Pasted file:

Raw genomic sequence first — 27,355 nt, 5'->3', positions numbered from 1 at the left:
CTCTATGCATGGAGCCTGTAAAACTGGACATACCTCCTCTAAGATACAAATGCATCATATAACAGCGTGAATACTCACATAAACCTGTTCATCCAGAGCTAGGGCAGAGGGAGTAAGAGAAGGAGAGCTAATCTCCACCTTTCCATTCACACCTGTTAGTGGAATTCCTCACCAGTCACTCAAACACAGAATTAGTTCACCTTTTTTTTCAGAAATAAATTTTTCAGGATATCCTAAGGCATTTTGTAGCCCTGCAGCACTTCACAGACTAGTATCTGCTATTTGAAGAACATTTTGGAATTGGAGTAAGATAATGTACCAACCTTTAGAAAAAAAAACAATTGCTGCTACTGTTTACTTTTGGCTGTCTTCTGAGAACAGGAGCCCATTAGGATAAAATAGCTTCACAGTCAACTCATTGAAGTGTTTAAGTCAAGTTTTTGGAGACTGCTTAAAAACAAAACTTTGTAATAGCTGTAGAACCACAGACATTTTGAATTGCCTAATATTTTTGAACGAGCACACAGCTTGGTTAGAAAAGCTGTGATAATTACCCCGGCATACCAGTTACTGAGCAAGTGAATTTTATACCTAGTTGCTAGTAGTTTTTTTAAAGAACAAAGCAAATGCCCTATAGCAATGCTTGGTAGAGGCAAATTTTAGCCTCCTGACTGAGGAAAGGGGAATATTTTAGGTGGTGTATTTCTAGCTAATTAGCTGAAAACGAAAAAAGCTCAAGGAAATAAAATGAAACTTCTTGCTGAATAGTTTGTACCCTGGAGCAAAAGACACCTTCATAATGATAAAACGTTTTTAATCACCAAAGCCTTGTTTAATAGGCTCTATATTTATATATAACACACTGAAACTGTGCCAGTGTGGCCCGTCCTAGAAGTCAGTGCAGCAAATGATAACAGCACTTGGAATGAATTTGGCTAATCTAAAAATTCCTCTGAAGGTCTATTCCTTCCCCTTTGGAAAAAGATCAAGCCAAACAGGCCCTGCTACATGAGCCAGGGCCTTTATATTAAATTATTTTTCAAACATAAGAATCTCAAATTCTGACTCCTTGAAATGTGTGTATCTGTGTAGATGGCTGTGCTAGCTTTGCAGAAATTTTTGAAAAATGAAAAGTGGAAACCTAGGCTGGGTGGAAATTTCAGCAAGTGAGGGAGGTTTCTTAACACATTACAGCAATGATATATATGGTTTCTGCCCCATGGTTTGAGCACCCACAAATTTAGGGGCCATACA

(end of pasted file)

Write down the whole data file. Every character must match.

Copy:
Raw genomic sequence first — 27,355 nt, 5'->3', positions numbered from 1 at the left:
CTCTATGCATGGAGCCTGTAAAACTGGACATACCTCCTCTAAGATACAAATGCATCATATAACAGCGTGAATACTCACATAAACCTGTTCATCCAGAGCTAGGGCAGAGGGAGTAAGAGAAGGAGAGCTAATCTCCACCTTTCCATTCACACCTGTTAGTGGAATTCCTCACCAGTCACTCAAACACAGAATTAGTTCACCTTTTTTTTCAGAAATAAATTTTTCAGGATATCCTAAGGCATTTTGTAGCCCTGCAGCACTTCACAGACTAGTATCTGCTATTTGAAGAACATTTTGGAATTGGAGTAAGATAATGTACCAACCTTTAGAAAAAAAAACAATTGCTGCTACTGTTTACTTTTGGCTGTCTTCTGAGAACAGGAGCCCATTAGGATAAAATAGCTTCACAGTCAACTCATTGAAGTGTTTAAGTCAAGTTTTTGGAGACTGCTTAAAAACAAAACTTTGTAATAGCTGTAGAACCACAGACATTTTGAATTGCCTAATATTTTTGAACGAGCACACAGCTTGGTTAGAAAAGCTGTGATAATTACCCCGGCATACCAGTTACTGAGCAAGTGAATTTTATACCTAGTTGCTAGTAGTTTTTTTAAAGAACAAAGCAAATGCCCTATAGCAATGCTTGGTAGAGGCAAATTTTAGCCTCCTGACTGAGGAAAGGGGAATATTTTAGGTGGTGTATTTCTAGCTAATTAGCTGAAAACGAAAAAAGCTCAAGGAAATAAAATGAAACTTCTTGCTGAATAGTTTGTACCCTGGAGCAAAAGACACCTTCATAATGATAAAACGTTTTTAATCACCAAAGCCTTGTTTAATAGGCTCTATATTTATATATAACACACTGAAACTGTGCCAGTGTGGCCCGTCCTAGAAGTCAGTGCAGCAAATGATAACAGCACTTGGAATGAATTTGGCTAATCTAAAAATTCCTCTGAAGGTCTATTCCTTCCCCTTTGGAAAAAGATCAAGCCAAACAGGCCCTGCTACATGAGCCAGGGCCTTTATATTAAATTATTTTTCAAACATAAGAATCTCAAATTCTGACTCCTTGAAATGTGTGTATCTGTGTAGATGGCTGTGCTAGCTTTGCAGAAATTTTTGAAAAATGAAAAGTGGAAACCTAGGCTGGGTGGAAATTTCAGCAAGTGAGGGAGGTTTCTTAACACATTACAGCAATGATATATATGGTTTCTGCCCCATGGTTTGAGCACCCACAAATTTAGGGGCCATACA